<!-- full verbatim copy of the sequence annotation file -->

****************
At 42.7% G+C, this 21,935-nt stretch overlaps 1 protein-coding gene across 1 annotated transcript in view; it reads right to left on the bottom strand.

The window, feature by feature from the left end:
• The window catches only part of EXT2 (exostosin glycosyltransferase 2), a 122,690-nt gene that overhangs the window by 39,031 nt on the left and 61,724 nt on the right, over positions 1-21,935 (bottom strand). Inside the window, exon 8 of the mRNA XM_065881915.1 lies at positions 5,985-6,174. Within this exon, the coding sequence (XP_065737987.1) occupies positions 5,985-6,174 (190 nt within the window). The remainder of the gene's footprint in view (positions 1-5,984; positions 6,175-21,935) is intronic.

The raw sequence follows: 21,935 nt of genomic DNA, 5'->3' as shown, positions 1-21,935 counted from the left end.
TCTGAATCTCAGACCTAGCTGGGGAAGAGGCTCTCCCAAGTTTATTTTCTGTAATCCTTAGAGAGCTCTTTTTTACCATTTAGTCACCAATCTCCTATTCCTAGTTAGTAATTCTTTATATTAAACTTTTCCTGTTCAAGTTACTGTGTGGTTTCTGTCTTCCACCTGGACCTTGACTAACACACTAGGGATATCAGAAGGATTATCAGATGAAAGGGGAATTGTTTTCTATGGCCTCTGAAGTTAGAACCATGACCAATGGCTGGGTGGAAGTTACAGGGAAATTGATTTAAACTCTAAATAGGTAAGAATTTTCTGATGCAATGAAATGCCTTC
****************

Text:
At 42.7% G+C, this 21,935-nt stretch overlaps 1 protein-coding gene across 1 annotated transcript in view; it reads right to left on the bottom strand.

The window, feature by feature from the left end:
• The window catches only part of EXT2 (exostosin glycosyltransferase 2), a 122,690-nt gene that overhangs the window by 39,031 nt on the left and 61,724 nt on the right, over positions 1-21,935 (bottom strand). Inside the window, exon 8 of the mRNA XM_065881915.1 lies at positions 5,985-6,174. Within this exon, the coding sequence (XP_065737987.1) occupies positions 5,985-6,174 (190 nt within the window). The remainder of the gene's footprint in view (positions 1-5,984; positions 6,175-21,935) is intronic.

The raw sequence follows: 21,935 nt of genomic DNA, 5'->3' as shown, positions 1-21,935 counted from the left end.
TCTGAATCTCAGACCTAGCTGGGGAAGAGGCTCTCCCAAGTTTATTTTCTGTAATCCTTAGAGAGCTCTTTTTTACCATTTAGTCACCAATCTCCTATTCCTAGTTAGTAATTCTTTATATTAAACTTTTCCTGTTCAAGTTACTGTGTGGTTTCTGTCTTCCACCTGGACCTTGACTAACACACTAGGGATATCAGAAGGATTATCAGATGAAAGGGGAATTGTTTTCTATGGCCTCTGAAGTTAGAACCATGACCAATGGCTGGGTGGAAGTTACAGGGAAATTGATTTAAACTCTAAATAGGTAAGAATTTTCTGATGCAATGAAATGCCTTC